Nanna’s eulogy

Hi all. Below I have pasted my Nanna’s eulogy, pretty much as read out by me at her funeral at St Mary’s church, Young, on Tuesday. 

 

Maisie Lowe was born at Lowe’s Crossing Murringo on 18th March 1917, was the tenth child of 12 born to Joseph and Rose Ann, having 6 brothers and 5 sisters. Jean and Eric survive her.  Maisie went to school there as well as having several years of correspondence schooling whilst the family lived at Condobolin, and finished school at Maimuru at around age 15. Maisie apparently worked as a domestic help earning about 10 shillings per week whilst enjoying dancing and sporting events in her spare time. 

Maisie married George Goodman at Young on February 20th 1937.  Six children were born to Maisie and George – Ron, Laurie, Peter, Jenny, John and Tony.   Work was very short, so the family moved to Wyalong, Condobolin and Temora in the early years and finally returned to Maimuru and Young where they remained.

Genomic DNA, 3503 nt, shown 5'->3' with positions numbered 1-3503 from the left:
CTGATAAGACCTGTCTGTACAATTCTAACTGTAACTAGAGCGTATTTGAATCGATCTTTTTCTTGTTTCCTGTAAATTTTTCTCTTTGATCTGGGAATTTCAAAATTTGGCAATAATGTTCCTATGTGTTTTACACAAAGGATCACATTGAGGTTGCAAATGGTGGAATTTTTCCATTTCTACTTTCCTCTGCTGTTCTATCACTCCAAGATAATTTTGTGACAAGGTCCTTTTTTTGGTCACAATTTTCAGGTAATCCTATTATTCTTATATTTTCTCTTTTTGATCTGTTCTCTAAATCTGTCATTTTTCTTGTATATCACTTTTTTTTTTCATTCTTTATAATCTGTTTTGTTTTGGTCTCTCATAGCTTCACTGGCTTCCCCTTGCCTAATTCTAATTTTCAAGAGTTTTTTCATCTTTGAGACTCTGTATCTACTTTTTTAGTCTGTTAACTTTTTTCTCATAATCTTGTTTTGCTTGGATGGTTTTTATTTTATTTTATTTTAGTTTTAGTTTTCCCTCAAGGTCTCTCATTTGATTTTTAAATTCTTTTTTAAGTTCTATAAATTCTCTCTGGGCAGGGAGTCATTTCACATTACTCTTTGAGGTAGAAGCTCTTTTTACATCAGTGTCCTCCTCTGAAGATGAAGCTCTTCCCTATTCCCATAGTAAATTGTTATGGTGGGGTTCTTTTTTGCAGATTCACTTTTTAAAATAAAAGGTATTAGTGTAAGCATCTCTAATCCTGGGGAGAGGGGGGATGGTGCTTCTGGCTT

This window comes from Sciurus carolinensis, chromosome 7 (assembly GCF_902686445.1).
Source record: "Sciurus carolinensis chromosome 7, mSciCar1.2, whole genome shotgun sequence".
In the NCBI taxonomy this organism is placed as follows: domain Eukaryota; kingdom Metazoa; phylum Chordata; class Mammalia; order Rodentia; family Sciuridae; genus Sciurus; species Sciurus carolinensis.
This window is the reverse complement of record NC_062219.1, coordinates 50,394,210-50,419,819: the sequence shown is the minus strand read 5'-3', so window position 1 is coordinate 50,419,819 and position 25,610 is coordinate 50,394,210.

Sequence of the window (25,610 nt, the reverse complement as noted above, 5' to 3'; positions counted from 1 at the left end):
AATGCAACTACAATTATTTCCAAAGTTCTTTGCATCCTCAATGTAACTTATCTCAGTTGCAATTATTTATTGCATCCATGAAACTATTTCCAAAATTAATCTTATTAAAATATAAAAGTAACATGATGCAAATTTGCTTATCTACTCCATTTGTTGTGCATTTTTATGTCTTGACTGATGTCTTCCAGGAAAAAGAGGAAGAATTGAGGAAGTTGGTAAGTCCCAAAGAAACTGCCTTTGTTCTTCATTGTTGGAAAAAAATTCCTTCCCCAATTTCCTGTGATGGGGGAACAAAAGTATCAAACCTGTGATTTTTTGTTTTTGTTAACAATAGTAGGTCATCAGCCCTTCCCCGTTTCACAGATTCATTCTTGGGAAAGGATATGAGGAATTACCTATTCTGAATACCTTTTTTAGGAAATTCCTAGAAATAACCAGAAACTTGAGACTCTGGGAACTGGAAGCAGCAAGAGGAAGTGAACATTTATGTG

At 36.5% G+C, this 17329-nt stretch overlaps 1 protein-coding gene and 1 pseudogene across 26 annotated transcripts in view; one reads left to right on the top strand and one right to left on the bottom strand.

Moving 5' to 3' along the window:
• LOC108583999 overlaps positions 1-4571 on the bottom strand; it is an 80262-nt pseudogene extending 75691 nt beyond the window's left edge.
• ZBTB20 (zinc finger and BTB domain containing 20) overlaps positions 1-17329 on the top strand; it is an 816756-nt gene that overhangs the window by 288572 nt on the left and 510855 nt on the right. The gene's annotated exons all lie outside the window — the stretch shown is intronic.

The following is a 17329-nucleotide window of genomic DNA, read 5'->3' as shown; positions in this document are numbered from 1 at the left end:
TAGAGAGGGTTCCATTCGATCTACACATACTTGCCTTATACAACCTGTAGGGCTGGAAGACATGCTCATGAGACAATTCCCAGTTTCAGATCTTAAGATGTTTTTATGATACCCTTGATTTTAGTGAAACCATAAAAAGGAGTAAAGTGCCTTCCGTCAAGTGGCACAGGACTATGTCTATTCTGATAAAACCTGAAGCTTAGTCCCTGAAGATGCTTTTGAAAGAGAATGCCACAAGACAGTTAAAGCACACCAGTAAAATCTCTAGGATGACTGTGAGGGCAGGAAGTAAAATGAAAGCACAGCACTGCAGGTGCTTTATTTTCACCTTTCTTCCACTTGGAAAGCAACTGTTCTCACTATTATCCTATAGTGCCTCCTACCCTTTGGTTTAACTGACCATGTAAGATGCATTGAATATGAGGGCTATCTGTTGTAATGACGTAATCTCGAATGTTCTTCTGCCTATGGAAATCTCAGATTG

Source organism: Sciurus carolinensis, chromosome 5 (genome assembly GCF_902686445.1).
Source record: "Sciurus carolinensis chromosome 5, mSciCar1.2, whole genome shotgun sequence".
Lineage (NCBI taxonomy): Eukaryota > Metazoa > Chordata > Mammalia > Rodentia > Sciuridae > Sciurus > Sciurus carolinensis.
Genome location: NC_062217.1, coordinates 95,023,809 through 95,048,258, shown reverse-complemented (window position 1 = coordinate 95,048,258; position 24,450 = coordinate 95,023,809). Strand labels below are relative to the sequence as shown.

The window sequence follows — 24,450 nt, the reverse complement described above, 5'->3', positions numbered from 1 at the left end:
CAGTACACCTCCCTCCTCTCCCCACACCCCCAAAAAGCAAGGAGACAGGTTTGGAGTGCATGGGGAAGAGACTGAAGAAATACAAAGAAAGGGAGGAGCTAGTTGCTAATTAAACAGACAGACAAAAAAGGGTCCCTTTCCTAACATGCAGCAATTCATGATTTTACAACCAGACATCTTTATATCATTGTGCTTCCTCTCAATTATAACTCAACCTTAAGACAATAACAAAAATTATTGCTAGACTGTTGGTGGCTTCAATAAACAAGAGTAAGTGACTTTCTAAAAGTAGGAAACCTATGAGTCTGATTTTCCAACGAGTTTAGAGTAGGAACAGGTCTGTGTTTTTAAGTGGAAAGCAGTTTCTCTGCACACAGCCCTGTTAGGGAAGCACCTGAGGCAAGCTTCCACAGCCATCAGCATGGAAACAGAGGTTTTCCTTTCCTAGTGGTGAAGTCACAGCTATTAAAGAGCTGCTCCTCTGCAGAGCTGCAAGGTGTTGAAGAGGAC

40 Campbell Street

has been the family home since 1951.   Maisie also worked for many years at the

Young
High School and the Primary School across the road, where we can always remember helping her with the cleaning there.
 

Over the 30 years that we attended school in Young Mum spent countless hours working to assist with fundraising. She was a team leader for the tuck shop for some 20 years and organized the canteens for numerous school sports carnivals. Cooking and craft for the Church Bazaars in the Southern Cross Hall and the big day out at Tipperary were also things she was very involved in.  Many a weekend was devoted to catering for weddings and other functions too.  Tony still has memories of carrying a huge bunch of flowers each week to deliver to Miss Watt at the Christian Brothers Monastery where many volunteer hours were spent. 

The garden at

40 Campbell Street